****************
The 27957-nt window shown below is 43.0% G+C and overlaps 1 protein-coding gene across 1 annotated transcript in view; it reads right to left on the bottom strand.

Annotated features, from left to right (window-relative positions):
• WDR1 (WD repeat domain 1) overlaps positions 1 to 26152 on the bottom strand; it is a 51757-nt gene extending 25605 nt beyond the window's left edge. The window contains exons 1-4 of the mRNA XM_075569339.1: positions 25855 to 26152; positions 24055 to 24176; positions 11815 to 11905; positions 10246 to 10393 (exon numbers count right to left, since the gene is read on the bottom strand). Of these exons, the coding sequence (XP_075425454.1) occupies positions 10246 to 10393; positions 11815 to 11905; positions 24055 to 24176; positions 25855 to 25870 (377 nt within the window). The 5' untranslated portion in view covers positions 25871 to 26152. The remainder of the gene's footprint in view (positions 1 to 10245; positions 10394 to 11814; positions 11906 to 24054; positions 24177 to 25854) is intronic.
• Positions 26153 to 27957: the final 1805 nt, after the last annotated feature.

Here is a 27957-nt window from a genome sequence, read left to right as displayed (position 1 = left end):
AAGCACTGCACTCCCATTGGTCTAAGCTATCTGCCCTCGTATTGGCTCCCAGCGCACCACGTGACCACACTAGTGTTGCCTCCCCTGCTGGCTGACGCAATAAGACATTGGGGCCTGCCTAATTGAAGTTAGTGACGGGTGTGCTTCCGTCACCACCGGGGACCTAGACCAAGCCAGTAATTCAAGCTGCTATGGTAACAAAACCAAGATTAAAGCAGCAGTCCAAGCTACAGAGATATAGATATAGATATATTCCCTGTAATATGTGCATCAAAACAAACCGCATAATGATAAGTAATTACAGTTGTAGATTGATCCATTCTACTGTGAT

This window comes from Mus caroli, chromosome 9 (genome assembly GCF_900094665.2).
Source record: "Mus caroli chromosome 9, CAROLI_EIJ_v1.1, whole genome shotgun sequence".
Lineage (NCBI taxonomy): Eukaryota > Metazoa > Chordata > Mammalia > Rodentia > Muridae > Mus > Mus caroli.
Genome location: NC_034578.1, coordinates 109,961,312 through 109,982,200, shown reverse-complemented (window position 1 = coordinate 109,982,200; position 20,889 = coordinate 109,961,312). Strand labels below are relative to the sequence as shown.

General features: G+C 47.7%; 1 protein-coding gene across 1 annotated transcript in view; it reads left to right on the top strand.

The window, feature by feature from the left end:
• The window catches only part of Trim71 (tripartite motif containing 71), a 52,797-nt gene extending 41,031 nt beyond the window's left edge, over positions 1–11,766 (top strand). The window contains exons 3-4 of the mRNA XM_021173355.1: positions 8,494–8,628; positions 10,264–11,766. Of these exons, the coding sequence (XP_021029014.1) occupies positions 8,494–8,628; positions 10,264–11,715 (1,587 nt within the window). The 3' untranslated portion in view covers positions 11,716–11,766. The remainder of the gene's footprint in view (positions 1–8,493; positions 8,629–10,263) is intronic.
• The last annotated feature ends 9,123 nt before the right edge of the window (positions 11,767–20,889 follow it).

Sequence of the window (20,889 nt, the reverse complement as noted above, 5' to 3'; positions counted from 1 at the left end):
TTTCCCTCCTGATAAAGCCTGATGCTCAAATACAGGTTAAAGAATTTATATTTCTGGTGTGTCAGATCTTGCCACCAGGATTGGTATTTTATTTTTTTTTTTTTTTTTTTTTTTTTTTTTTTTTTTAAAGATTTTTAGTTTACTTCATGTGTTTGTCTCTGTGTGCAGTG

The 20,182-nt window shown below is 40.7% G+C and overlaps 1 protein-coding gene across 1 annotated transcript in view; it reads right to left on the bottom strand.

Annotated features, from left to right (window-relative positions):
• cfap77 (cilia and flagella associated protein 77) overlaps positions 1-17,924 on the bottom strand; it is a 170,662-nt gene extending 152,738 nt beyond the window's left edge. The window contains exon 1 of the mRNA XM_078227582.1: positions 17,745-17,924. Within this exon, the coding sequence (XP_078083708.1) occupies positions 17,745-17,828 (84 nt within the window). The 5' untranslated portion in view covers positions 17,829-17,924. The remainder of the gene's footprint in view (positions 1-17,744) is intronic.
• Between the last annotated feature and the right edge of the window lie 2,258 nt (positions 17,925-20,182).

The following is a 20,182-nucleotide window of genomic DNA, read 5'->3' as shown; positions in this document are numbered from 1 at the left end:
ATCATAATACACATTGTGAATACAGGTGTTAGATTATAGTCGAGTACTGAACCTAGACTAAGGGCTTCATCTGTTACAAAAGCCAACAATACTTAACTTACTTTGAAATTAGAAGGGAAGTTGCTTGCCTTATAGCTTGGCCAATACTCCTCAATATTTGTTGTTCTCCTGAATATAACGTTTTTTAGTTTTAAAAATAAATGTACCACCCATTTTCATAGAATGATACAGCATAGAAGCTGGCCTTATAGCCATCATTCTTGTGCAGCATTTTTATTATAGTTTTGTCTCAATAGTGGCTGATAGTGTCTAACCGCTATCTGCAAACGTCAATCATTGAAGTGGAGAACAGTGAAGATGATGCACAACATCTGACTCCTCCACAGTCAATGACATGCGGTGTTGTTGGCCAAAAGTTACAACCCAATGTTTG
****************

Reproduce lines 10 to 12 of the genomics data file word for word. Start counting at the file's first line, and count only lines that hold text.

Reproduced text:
Genome location: NC_034578.1, coordinates 109,961,312 through 109,982,200, shown reverse-complemented (window position 1 = coordinate 109,982,200; position 20,889 = coordinate 109,961,312). Strand labels below are relative to the sequence as shown.

General features: G+C 47.7%; 1 protein-coding gene across 1 annotated transcript in view; it reads left to right on the top strand.

The window, feature by feature from the left end: